While emotional dysregulation is a broad construct, the current paper adopts a narrow approach to facilitate translational neuroscience research on pediatric anxiety. The paper first presents data on an adapted version of the antisaccade task and then integrates these data into a research framework. Data on an adapted version of the antisaccade task were collected in 57 youth, including 35 seeking treatment for an anxiety disorder. Associations were examined between performance on the antisaccade task and (a) age, (b) performance on other cognitive-control tasks (i.e., the stop-signal delay and flanker tasks), and (c) level of anxiety symptoms. Better performance on the antisaccade task occurred in older relative to younger subjects and correlated with better performance on the flanker task. Across the 57 youth, higher levels of anxiety correlated with shorter latency for correct antisaccades. These data can be placed within a three-step framework for translational neuroscience research. In the first step, a narrow index of emotion dysregulation is targeted. In the second step, this narrow index is linked to other correlated indicators of the same underlying narrow latent construct. In the third and final step, associations are examined with clinical outcomes and response to treatment.
Combat exposure is associated with elevated risk for post-traumatic stress disorder (PTSD). Despite considerable research on PTSD symptom clustering, it remains unknown how symptoms of PTSD re-organize following combat. Network analysis provides a powerful tool to examine such changes.
A network analysis approach was taken to examine how symptom networks change from pre- to post-combat using longitudinal prospective data from a cohort of infantry male soldiers (Mage = 18.8 years). PTSD symptoms measured using the PTSD Checklist (PCL) were assessed after 6 months of combat training but before deployment and again after 6 months of combat (Ns = 910 and 725 at pre-deployment and post-combat, respectively)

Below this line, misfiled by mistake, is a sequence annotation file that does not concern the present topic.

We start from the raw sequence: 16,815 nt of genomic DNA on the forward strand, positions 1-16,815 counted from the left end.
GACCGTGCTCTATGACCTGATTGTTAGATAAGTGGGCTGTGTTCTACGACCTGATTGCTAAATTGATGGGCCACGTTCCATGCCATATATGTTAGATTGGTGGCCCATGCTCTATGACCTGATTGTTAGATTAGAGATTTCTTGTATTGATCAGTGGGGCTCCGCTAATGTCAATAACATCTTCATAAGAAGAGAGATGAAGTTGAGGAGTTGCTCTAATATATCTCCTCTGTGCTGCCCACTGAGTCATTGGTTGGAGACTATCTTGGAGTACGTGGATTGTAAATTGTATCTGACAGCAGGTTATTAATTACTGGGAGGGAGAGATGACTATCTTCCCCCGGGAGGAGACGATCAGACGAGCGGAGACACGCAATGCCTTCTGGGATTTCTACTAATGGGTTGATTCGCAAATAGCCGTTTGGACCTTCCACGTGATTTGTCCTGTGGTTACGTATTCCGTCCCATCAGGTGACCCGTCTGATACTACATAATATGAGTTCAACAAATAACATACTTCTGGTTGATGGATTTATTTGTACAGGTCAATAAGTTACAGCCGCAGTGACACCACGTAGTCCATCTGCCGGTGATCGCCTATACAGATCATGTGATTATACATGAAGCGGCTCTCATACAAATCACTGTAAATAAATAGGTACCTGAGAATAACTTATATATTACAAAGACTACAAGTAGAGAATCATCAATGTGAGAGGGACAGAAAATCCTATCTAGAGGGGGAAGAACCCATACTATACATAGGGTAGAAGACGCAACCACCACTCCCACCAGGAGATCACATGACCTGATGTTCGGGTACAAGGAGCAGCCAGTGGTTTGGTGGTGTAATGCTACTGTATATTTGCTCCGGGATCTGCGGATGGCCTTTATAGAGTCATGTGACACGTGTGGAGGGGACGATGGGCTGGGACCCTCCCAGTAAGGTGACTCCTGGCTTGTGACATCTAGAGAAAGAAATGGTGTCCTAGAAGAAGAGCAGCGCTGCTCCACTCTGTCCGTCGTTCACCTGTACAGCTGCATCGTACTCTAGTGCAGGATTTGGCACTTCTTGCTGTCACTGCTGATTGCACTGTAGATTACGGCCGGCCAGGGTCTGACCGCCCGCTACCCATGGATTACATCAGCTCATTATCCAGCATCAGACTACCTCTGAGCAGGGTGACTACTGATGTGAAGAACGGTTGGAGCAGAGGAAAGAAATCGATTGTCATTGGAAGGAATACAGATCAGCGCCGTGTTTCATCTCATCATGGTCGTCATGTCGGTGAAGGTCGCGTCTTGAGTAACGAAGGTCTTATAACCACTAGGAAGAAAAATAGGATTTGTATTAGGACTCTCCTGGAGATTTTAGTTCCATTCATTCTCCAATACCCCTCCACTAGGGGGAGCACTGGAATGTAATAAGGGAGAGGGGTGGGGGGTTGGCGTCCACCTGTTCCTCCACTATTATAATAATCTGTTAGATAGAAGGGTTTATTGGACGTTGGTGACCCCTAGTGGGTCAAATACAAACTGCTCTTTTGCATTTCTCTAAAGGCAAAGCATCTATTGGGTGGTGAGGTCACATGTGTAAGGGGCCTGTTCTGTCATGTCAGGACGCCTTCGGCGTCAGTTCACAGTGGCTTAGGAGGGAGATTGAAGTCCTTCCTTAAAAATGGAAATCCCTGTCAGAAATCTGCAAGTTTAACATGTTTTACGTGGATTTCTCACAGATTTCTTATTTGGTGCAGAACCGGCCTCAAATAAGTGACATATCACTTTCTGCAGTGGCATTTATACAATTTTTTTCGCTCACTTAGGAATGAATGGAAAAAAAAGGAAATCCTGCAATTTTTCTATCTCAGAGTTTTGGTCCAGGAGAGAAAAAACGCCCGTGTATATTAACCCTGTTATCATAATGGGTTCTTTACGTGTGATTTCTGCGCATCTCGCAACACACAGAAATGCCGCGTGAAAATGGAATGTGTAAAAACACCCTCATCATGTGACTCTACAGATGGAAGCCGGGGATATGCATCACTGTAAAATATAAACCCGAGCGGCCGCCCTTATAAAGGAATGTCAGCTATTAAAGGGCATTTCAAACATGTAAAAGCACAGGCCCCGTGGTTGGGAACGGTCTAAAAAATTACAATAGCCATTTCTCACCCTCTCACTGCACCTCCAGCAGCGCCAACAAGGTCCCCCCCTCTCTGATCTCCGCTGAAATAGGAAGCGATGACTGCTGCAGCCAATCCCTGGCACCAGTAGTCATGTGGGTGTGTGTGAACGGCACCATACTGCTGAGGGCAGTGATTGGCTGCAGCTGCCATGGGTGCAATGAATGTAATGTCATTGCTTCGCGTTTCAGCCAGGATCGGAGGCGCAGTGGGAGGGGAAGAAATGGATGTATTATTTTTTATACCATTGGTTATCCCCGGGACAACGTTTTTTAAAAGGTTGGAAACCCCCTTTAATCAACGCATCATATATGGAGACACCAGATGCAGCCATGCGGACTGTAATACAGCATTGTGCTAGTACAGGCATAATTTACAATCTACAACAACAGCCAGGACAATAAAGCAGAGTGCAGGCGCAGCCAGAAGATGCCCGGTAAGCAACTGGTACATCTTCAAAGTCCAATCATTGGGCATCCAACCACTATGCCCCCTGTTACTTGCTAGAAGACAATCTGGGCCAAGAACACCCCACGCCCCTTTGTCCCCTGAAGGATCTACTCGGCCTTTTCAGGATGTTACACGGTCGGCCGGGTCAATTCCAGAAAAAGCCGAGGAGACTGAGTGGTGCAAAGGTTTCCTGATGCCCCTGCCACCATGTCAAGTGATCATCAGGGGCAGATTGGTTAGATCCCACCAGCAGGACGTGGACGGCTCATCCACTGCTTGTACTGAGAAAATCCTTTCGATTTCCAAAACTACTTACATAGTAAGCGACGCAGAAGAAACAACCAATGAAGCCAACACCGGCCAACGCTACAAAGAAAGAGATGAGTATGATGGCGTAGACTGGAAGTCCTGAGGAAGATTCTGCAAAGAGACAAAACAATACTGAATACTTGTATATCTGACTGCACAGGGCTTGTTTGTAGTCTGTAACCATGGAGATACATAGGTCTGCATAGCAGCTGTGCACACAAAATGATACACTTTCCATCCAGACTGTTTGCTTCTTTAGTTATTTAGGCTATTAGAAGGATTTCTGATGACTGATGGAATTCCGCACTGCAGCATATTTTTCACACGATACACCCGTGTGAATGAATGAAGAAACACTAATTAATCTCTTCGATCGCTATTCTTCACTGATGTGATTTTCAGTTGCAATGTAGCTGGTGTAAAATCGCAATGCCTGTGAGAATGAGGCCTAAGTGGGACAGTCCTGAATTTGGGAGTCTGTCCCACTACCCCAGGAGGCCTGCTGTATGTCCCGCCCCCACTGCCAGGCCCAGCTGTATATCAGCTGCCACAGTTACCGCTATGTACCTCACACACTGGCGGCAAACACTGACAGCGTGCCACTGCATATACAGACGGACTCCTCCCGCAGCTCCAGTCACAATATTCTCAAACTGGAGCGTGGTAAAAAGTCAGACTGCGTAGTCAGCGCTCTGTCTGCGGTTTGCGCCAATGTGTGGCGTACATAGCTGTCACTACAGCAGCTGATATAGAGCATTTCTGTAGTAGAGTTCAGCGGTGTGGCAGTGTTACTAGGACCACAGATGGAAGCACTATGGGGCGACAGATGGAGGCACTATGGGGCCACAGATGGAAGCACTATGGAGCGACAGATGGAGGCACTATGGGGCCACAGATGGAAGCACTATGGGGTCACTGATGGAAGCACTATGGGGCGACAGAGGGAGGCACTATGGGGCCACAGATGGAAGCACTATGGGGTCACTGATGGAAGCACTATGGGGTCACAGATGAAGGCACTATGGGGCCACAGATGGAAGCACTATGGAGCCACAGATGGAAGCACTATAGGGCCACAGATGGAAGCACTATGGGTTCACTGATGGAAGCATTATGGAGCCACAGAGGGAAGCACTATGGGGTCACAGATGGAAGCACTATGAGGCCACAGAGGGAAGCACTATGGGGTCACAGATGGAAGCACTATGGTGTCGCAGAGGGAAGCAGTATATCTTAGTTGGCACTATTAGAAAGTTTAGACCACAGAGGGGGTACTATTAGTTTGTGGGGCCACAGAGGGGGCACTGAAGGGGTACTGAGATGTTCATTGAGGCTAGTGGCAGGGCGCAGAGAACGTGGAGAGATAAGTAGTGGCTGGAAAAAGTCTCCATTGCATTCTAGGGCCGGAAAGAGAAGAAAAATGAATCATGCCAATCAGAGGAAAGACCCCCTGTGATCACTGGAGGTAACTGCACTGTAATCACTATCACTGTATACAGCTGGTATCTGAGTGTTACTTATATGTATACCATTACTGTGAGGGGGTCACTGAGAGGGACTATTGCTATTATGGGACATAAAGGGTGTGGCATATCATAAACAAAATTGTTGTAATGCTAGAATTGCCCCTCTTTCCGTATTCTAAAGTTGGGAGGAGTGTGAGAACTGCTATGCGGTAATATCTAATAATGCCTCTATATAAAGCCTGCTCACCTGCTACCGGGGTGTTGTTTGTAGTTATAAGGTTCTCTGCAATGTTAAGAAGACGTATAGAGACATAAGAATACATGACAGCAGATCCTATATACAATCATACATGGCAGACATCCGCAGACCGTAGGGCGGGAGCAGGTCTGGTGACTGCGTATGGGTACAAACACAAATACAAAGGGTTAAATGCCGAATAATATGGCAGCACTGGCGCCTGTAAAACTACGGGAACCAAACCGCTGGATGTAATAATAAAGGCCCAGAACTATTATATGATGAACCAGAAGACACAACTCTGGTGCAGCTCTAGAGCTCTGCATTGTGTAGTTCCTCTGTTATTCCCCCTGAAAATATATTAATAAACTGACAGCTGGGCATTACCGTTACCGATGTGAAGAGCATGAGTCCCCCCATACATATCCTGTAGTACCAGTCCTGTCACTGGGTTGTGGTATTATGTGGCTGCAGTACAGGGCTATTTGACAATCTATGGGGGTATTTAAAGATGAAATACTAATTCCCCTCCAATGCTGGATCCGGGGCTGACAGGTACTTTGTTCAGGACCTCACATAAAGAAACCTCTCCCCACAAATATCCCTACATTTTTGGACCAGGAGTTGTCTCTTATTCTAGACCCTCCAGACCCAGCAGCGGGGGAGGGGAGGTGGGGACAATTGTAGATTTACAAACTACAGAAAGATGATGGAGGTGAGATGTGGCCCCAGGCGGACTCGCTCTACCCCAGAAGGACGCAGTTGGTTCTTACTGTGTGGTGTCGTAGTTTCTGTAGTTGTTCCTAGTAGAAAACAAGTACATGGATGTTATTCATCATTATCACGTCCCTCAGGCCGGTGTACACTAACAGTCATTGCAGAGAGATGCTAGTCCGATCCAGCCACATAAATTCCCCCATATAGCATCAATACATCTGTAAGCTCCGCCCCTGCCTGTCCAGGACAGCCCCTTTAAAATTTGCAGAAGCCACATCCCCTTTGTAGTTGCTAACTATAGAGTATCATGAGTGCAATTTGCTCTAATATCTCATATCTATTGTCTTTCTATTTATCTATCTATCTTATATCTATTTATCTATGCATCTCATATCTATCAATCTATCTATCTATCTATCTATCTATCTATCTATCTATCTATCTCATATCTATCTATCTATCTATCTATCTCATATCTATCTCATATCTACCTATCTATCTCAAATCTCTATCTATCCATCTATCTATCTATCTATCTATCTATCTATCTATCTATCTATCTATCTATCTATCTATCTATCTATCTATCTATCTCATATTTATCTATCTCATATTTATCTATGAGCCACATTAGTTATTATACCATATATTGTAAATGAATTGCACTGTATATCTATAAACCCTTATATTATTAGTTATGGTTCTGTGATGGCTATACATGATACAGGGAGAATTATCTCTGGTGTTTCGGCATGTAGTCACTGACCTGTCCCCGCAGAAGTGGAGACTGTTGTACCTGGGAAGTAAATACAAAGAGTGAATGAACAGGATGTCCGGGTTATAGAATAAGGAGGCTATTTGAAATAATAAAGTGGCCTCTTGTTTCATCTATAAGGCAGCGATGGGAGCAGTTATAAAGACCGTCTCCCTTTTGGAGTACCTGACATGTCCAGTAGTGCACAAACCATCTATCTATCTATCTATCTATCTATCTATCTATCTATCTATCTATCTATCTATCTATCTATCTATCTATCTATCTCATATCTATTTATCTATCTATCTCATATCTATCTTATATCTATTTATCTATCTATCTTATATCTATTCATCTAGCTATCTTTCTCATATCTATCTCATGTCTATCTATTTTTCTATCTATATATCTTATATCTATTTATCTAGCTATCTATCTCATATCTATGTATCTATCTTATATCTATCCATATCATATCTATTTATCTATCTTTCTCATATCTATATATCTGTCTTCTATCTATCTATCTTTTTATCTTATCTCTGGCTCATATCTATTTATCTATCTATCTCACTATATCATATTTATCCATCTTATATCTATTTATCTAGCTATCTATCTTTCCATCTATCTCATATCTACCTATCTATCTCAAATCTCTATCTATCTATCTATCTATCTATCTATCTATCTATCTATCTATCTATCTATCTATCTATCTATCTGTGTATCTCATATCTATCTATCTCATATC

Stronger connectivity between PTSD symptoms was observed post-combat relative to pre-deployment (global strength values of the networks were 7.54 pre v. 7.92 post; S = .38, p < 0.05). Both the re-experiencing symptoms cluster (1.92 v. 2.12; S = .20, p < 0.03) and the avoidance symptoms cluster (2.61 v. 2.96; S = .35, p < 0.005) became more strongly inter-correlated post-combat. Centrality estimation analyses revealed that psychological reaction to triggers was central and linked the intrusion and avoidance sub-clusters at post-combat. The strength of associations between the arousal and reactivity symptoms cluster remained stable over time (1.85 v. 1.83; S = .02, p = .92).
Following combat, PTSD symptoms and particularly the re-experiencing and avoidance clusters become more strongly inter-correlated, indicating high centrality of trigger-reactivity symptoms.
This study uses novel approaches to examine genetic and environmental influences shared between childhood behavioral inhibition (BI) and symptoms of preadolescent anxiety disorders. Three hundred and fifty-two twin pairs aged 9–13 and their mothers completed questionnaires about BI and anxiety symptoms. Biometrical twin modeling, including a direction-of-causation design, investigated genetic and environmental risk factors shared between BI and social, generalized, panic and separation anxiety. Social anxiety shared the greatest proportion of genetic (20%) and environmental (16%) variance with BI with tentative evidence for causality. Etiological factors underlying BI explained little of the risk associated with the other anxiety domains. Findings further clarify etiologic pathways between BI and anxiety disorder domains in children.
Anxiety symptoms gradually emerge during childhood and adolescence. Individual differences in behavioral inhibition (BI), an early-childhood temperament, may shape developmental paths through which these symptoms arise. Cross-sectional research suggests that level of early-childhood BI moderates associations between later anxiety symptoms and threat-related amygdala–prefrontal cortex (PFC) circuitry function. However, no study has characterized these associations longitudinally. Here, we tested whether level of early-childhood BI predicts distinct evolving associations between amygdala–PFC function and anxiety symptoms across development.